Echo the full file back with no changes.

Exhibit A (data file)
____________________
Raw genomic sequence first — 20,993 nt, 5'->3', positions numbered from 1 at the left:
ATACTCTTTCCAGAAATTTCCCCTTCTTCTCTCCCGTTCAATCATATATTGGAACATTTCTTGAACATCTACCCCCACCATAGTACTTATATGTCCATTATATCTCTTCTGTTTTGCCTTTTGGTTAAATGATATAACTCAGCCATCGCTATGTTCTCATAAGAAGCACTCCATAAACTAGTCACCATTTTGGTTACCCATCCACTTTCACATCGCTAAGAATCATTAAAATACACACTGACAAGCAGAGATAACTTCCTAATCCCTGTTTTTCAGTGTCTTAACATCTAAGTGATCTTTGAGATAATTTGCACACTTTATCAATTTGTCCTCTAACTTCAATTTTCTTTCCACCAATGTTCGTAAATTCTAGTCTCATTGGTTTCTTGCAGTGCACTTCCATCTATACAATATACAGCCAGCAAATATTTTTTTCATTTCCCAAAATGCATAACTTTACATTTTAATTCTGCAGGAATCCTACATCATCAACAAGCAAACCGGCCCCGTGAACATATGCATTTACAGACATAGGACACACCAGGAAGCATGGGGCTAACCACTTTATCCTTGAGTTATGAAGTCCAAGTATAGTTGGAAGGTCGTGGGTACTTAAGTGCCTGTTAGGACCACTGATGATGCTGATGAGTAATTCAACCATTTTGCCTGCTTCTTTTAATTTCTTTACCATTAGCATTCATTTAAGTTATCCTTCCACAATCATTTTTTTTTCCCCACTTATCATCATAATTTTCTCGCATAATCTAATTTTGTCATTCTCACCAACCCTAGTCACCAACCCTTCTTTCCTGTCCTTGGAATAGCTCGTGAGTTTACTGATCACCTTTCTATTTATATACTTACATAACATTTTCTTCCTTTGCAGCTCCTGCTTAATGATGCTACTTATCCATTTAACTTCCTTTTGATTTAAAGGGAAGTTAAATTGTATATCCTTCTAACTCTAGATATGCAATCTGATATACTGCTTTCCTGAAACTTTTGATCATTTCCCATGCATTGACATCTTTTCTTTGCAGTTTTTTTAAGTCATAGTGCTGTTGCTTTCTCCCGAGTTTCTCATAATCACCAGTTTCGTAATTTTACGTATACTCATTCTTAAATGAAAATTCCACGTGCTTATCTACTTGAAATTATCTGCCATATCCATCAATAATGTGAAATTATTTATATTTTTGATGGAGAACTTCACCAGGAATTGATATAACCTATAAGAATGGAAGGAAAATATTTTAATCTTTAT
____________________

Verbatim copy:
Raw genomic sequence first — 20,993 nt, 5'->3', positions numbered from 1 at the left:
ATACTCTTTCCAGAAATTTCCCCTTCTTCTCTCCCGTTCAATCATATATTGGAACATTTCTTGAACATCTACCCCCACCATAGTACTTATATGTCCATTATATCTCTTCTGTTTTGCCTTTTGGTTAAATGATATAACTCAGCCATCGCTATGTTCTCATAAGAAGCACTCCATAAACTAGTCACCATTTTGGTTACCCATCCACTTTCACATCGCTAAGAATCATTAAAATACACACTGACAAGCAGAGATAACTTCCTAATCCCTGTTTTTCAGTGTCTTAACATCTAAGTGATCTTTGAGATAATTTGCACACTTTATCAATTTGTCCTCTAACTTCAATTTTCTTTCCACCAATGTTCGTAAATTCTAGTCTCATTGGTTTCTTGCAGTGCACTTCCATCTATACAATATACAGCCAGCAAATATTTTTTTCATTTCCCAAAATGCATAACTTTACATTTTAATTCTGCAGGAATCCTACATCATCAACAAGCAAACCGGCCCCGTGAACATATGCATTTACAGACATAGGACACACCAGGAAGCATGGGGCTAACCACTTTATCCTTGAGTTATGAAGTCCAAGTATAGTTGGAAGGTCGTGGGTACTTAAGTGCCTGTTAGGACCACTGATGATGCTGATGAGTAATTCAACCATTTTGCCTGCTTCTTTTAATTTCTTTACCATTAGCATTCATTTAAGTTATCCTTCCACAATCATTTTTTTTTCCCCACTTATCATCATAATTTTCTCGCATAATCTAATTTTGTCATTCTCACCAACCCTAGTCACCAACCCTTCTTTCCTGTCCTTGGAATAGCTCGTGAGTTTACTGATCACCTTTCTATTTATATACTTACATAACATTTTCTTCCTTTGCAGCTCCTGCTTAATGATGCTACTTATCCATTTAACTTCCTTTTGATTTAAAGGGAAGTTAAATTGTATATCCTTCTAACTCTAGATATGCAATCTGATATACTGCTTTCCTGAAACTTTTGATCATTTCCCATGCATTGACATCTTTTCTTTGCAGTTTTTTTAAGTCATAGTGCTGTTGCTTTCTCCCGAGTTTCTCATAATCACCAGTTTCGTAATTTTACGTATACTCATTCTTAAATGAAAATTCCACGTGCTTATCTACTTGAAATTATCTGCCATATCCATCAATAATGTGAAATTATTTATATTTTTGATGGAGAACTTCACCAGGAATTGATATAACCTATAAGAATGGAAGGAAAATATTTTAATCTTTAT